The Indian Textile and Garment Industry is one of the major contributors to the country’s economy. This industry is also one of the largest labour intensive industries after agriculture and livestock. This Indian garment industry caters to both the domestic and international market. Although this industry comes under the purview of Indian Labour Laws and other voluntary work place standards yet, this industry is often criticized for the undue exploitation of the workers. This paper explored the status of forced labour and discrimination at work place in the garment manufacturing units in Bengaluru. This study is conducted from the perspective of women sewing operators as majority of operators in Bengaluru are women. The research also explored to study the impact of social compliance certification in abolishing forced labour and discrimination at work place. Objectives of the Research: 1. To study the impact of 'Social Compliance Certification' on abolition of forced labour among the women workforce. 2. To study the impact of 'Social Compliance Certification' on abolition of discrimination at workplace among the women workforce. Sample Size and Data Collection Techniques: The main backbone of the data which is the primary data was collected through a structured questionnaire. The questionnaire attempted to explore the extent of prevalence of forced labour and discrimination against women workers from the perspective of women workers themselves. The sample size for the same was 600 (n) women sewing operators from the garment industry with minimum one year of work experience. Three hundred samples were selected from units with Social Compliance Certification like SA8000, WRAP, BSCI, ETI and so on. Other three hundred samples were selected from units without Social Compliance Certification. Out of these three hundred samples, one hundred and fifty samples were selected from units with Buyer’s Code of Conduct and another one hundred and fifty were from domestic units that do not come under the purview of any such certification. The responses of the survey were further authenticated through on sight visit and personal interactions. Comparative analysis of the workplace environment between units with Social Compliance certification, units with Buyer’s Code of Conduct and domestic units that do not come under the purview of any such voluntary workplace environment enabled to analyze the impact of Social Compliance certification on abolition of workplace environment and discrimination at workplace. Correlation analysis has been conducted to measure the relationship between impact of forced labour and discrimination at workplace on the level of job satisfaction. The result displayed that abolition of forced labour and abolition of discrimination at workplace have a higher level of job satisfaction among the women workers.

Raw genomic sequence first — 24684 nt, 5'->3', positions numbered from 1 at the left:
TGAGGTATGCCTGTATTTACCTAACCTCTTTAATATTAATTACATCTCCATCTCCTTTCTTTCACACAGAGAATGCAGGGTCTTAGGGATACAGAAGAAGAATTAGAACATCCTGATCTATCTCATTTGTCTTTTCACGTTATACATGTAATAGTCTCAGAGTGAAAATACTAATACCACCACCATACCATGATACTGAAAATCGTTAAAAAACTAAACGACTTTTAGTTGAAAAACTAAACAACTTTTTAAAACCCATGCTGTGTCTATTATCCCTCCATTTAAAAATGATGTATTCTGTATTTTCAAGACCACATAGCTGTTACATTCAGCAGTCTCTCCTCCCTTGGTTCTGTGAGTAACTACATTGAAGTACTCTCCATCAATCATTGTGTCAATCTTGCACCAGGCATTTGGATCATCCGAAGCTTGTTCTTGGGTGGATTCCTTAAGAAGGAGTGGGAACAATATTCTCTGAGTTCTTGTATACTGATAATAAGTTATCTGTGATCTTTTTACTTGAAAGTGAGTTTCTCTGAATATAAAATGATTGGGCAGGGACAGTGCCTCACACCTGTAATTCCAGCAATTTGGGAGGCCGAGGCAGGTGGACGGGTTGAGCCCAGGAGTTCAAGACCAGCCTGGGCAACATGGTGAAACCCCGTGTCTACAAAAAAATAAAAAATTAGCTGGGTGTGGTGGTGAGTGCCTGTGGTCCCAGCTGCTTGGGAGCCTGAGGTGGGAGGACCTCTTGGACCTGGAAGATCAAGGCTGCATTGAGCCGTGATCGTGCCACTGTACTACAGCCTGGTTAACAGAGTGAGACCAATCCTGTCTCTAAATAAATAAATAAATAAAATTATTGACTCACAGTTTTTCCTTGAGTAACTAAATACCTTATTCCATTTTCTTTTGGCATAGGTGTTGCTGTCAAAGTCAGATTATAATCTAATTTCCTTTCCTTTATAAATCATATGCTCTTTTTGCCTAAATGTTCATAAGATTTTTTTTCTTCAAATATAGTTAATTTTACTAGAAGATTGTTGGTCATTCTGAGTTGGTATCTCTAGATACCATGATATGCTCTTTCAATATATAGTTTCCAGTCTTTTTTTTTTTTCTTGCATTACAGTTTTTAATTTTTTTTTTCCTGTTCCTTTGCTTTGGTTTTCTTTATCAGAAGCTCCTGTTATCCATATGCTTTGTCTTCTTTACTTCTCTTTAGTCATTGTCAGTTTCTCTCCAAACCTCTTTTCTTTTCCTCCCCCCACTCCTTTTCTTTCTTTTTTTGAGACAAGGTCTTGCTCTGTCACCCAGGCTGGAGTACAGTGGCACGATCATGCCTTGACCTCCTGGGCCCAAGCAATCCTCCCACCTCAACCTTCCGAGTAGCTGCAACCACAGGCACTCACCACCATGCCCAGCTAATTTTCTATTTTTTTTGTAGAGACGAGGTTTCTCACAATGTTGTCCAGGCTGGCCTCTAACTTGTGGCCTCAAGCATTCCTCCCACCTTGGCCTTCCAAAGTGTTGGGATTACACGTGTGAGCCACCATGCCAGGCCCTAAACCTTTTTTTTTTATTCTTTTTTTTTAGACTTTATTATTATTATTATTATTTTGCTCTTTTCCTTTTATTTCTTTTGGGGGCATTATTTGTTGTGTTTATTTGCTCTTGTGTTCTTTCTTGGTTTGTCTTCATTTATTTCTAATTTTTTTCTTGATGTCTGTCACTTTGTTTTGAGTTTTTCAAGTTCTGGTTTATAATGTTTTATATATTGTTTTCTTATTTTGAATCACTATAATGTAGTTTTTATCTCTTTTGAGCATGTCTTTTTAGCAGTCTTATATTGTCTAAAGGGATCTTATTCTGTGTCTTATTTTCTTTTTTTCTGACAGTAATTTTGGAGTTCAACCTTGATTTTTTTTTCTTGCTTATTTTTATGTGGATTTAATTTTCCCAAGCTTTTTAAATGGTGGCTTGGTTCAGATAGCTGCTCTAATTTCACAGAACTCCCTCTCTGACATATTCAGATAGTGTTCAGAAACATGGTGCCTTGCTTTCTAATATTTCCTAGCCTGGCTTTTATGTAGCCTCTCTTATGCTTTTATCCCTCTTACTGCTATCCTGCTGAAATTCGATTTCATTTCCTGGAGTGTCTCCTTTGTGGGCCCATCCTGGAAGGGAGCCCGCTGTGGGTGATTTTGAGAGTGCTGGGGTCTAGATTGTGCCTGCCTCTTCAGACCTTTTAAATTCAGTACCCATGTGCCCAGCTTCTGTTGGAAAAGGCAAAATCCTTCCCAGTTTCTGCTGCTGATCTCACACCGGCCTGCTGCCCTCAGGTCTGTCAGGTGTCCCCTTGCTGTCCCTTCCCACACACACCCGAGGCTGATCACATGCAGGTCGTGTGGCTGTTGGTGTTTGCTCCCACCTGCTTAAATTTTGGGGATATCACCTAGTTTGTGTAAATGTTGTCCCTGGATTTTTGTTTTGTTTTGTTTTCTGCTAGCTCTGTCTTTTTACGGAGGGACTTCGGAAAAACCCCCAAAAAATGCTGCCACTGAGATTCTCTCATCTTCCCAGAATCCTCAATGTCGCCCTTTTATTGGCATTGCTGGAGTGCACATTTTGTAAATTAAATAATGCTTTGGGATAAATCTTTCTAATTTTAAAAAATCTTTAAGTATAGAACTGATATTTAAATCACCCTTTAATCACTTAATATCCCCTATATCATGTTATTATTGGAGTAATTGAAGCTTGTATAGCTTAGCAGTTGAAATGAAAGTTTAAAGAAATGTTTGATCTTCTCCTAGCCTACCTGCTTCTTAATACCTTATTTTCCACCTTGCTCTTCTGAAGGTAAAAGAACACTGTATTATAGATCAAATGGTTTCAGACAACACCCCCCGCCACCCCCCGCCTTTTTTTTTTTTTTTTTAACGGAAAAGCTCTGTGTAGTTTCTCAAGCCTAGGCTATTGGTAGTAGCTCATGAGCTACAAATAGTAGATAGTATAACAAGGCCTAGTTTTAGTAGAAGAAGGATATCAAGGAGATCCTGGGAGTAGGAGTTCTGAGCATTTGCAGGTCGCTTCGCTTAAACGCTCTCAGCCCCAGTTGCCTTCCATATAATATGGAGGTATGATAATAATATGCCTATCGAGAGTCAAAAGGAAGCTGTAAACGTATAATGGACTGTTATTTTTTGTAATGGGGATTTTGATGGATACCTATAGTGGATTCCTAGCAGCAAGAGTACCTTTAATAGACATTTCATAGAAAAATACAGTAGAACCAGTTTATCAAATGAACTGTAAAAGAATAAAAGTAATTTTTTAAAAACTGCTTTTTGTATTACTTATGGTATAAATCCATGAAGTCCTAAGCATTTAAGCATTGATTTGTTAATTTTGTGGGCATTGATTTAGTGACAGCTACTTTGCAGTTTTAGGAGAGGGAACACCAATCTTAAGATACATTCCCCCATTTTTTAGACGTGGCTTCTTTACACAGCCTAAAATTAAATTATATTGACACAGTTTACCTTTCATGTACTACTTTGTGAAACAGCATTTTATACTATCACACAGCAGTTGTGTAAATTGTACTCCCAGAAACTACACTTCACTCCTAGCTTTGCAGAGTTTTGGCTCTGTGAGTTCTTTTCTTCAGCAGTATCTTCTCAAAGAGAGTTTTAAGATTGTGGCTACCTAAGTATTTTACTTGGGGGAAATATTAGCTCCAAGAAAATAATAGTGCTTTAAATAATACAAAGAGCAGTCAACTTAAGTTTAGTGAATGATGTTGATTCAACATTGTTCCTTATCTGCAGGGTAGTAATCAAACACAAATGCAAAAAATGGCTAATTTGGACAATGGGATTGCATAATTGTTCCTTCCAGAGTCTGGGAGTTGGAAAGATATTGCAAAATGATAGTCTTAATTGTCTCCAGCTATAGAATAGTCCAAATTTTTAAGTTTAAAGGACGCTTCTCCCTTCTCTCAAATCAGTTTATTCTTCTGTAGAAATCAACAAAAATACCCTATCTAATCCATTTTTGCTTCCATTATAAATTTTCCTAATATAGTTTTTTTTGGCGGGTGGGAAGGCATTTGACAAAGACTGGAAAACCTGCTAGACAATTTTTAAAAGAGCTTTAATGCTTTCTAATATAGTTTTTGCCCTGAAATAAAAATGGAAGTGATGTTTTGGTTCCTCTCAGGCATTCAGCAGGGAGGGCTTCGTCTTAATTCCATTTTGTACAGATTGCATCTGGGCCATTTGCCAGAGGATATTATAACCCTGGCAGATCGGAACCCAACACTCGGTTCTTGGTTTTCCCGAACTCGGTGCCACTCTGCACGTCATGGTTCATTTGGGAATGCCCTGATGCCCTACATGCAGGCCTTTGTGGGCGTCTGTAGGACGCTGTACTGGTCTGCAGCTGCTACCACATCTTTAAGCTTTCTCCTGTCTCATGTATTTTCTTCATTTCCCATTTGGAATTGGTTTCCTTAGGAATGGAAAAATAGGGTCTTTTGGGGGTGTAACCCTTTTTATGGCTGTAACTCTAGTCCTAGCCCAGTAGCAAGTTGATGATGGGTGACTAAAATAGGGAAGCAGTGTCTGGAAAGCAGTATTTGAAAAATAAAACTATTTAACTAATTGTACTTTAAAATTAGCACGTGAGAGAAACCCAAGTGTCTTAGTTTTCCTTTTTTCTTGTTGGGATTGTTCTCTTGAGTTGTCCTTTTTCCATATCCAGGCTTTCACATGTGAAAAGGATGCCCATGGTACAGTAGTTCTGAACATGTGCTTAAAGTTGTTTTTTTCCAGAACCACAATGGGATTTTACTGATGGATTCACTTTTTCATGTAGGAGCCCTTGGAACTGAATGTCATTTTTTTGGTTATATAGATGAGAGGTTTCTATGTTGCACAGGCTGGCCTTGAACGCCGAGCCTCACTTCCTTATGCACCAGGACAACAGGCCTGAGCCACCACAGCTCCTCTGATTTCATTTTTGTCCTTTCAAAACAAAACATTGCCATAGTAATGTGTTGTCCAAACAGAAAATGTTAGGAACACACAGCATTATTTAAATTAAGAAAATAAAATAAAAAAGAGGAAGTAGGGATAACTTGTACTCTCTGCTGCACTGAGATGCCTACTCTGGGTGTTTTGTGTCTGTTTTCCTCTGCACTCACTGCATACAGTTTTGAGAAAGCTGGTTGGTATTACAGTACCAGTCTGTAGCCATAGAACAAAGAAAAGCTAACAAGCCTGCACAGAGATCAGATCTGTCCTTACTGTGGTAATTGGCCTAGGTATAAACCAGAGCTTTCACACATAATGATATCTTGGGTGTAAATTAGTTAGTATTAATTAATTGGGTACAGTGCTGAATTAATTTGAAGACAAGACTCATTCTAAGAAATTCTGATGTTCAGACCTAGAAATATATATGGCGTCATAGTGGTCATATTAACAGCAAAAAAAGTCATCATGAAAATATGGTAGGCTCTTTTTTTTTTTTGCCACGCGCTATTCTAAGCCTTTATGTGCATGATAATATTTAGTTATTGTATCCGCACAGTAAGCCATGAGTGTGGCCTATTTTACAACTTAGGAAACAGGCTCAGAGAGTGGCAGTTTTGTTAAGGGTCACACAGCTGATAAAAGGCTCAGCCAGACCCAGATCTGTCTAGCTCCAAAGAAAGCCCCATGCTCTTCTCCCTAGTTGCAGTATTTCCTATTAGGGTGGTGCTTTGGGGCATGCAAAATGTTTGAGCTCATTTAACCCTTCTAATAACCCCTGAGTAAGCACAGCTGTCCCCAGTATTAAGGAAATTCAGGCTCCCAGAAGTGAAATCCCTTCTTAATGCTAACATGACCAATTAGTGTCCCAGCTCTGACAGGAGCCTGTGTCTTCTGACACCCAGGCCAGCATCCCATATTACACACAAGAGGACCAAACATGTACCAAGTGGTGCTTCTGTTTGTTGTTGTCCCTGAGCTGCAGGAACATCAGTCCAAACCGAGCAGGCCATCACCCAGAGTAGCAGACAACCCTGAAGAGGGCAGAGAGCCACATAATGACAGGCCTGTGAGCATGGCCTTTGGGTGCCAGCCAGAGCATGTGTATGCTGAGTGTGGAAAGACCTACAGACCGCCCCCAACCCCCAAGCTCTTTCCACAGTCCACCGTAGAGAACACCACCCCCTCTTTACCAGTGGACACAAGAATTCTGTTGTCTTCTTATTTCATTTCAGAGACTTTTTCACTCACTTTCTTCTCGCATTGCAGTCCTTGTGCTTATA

Keywords: Garment industry, Discrimination, forced labour, social compliance certification

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18 The Psychological Effect of Emotional Demands and Discrimination, and the Role of Job Resources among Asian Immigrant Microbusiness Owners

Authors: Il-Ho Kim, Samuel Noh, Kwame McKenzie, Cyu-Chul Choi